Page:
Wednesday, May 29, 2013

Sketches and Love Letters

I recently watched at TED talk (recently being a few hours ago) while being stuck inside due to the beautiful Michigan weather (rain, still.) I was inspired, a little bit at least, because I finally figured out how visual artists manage to post all of these things online (via tumblr or blogs or any number of different things) and still be able to pursue their craft more formally. They show sketches. They show little pieces of things that aren't exactly finished product, but are still good. Still at the heart of what they do and produce.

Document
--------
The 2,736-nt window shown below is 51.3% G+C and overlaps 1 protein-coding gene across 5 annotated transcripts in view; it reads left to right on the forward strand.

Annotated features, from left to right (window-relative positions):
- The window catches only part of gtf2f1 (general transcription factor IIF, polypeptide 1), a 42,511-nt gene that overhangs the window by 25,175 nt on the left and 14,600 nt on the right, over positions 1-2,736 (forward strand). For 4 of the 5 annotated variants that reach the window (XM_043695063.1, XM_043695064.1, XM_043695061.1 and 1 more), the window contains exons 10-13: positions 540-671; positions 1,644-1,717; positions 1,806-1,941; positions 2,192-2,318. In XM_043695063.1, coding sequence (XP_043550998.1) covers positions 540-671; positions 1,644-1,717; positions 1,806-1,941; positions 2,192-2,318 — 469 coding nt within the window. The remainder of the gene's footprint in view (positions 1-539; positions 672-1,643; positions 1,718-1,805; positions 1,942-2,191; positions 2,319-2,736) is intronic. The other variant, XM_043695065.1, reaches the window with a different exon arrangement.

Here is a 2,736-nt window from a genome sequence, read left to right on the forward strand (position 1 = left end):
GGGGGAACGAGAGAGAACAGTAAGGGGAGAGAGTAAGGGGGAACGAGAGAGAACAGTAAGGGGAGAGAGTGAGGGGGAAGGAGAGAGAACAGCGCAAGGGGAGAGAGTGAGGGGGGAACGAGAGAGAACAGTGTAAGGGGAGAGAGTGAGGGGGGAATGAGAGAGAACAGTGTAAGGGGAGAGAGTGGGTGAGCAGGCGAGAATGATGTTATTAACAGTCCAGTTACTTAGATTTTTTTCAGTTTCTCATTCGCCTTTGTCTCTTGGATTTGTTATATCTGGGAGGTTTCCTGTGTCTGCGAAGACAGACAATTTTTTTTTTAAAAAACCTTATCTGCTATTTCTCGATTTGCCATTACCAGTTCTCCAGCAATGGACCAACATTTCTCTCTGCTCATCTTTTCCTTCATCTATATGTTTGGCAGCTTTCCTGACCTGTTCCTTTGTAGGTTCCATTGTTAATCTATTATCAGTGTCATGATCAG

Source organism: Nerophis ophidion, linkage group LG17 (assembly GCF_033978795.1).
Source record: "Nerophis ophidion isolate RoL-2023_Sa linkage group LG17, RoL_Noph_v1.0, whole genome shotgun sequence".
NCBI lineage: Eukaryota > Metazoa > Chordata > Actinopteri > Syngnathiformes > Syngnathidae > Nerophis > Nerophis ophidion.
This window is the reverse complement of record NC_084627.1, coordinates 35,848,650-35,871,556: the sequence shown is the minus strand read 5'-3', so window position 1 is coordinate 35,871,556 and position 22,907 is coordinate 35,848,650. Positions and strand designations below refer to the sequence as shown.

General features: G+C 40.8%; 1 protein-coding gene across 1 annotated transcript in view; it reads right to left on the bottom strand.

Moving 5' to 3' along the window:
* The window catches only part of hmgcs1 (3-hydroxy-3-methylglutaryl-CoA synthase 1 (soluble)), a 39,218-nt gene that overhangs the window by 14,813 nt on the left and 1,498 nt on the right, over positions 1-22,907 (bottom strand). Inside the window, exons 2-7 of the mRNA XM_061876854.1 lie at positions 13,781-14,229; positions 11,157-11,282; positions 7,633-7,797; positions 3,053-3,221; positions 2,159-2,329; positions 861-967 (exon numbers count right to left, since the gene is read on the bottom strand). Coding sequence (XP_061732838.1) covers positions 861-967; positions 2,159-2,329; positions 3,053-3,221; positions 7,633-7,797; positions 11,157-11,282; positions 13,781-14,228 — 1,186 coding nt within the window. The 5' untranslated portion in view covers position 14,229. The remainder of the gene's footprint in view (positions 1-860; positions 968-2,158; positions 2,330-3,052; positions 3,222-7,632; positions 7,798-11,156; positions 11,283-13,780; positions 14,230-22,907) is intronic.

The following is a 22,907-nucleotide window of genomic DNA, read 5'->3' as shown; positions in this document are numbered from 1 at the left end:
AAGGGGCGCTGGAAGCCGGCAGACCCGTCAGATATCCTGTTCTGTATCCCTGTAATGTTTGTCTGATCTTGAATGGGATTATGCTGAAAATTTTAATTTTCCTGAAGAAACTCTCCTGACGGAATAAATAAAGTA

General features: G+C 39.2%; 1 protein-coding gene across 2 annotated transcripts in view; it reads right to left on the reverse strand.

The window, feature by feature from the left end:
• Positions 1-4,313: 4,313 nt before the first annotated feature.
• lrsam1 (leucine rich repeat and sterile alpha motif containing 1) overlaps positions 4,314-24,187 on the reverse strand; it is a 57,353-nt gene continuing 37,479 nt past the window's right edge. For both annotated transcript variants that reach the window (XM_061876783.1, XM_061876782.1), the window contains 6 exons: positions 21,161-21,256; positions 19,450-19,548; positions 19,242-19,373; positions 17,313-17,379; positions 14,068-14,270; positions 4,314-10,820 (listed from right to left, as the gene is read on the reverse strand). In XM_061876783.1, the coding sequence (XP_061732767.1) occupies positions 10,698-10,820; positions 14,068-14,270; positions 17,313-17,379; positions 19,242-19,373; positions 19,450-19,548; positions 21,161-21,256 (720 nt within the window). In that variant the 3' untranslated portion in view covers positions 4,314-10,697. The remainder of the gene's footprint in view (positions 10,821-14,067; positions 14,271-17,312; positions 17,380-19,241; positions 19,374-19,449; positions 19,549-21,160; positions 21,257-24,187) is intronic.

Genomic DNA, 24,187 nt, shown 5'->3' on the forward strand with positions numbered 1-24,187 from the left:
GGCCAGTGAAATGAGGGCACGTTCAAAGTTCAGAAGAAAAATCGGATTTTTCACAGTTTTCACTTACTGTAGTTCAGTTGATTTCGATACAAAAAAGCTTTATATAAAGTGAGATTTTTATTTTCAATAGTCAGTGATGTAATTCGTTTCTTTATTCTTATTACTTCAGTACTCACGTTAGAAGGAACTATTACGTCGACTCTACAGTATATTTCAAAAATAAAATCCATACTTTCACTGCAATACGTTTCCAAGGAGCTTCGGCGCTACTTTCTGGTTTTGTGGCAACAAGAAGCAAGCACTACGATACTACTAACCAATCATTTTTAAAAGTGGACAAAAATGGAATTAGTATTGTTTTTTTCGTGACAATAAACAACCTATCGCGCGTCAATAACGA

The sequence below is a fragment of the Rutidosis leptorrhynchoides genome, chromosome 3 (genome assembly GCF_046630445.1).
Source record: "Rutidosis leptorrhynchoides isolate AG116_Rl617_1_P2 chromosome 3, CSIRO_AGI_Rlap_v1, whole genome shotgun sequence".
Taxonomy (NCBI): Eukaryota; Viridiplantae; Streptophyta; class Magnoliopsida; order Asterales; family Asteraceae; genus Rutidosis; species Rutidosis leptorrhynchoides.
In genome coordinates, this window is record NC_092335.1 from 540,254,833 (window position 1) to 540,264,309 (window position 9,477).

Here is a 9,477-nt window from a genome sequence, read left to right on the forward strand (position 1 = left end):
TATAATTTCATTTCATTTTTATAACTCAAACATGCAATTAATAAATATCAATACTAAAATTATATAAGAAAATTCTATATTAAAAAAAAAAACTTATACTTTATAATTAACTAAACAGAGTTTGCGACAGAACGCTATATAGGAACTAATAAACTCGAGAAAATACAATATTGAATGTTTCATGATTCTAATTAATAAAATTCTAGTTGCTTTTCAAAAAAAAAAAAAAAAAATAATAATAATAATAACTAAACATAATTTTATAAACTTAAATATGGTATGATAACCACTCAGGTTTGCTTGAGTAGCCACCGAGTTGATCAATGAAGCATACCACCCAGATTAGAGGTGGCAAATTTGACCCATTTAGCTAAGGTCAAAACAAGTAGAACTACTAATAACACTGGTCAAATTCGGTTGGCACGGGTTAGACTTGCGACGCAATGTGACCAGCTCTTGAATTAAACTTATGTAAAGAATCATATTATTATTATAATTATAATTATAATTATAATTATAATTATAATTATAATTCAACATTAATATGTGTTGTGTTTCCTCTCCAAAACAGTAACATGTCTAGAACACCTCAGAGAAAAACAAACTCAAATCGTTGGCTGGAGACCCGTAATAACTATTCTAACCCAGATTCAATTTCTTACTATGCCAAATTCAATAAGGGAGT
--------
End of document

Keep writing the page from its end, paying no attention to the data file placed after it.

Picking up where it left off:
I wanted to share a sketch of mine with you guys. I know that I don't get a lot of comments on here, (something that really was brought home as the first comment on my blog was "test" just a few days ago) but I'd like criticism, and I want to sort of know what people think about it. I tend to write this blog in a more personable way (at least I think so) and... I don't know. Maybe these love letters to the internet are a little taxing to write when you never get a response.

Sorry about all of that, but sometimes it's nice to hear back. I submitted a few works recently, and it'll be a while to hear back from them, but I can share something I've been working on. It's a little rough, but I have a feeling it needs to be a much longer piece than I can write right now. Maybe I'll pick it up at a later point and polish it properly, but right now it's just a sketch.

The Shaman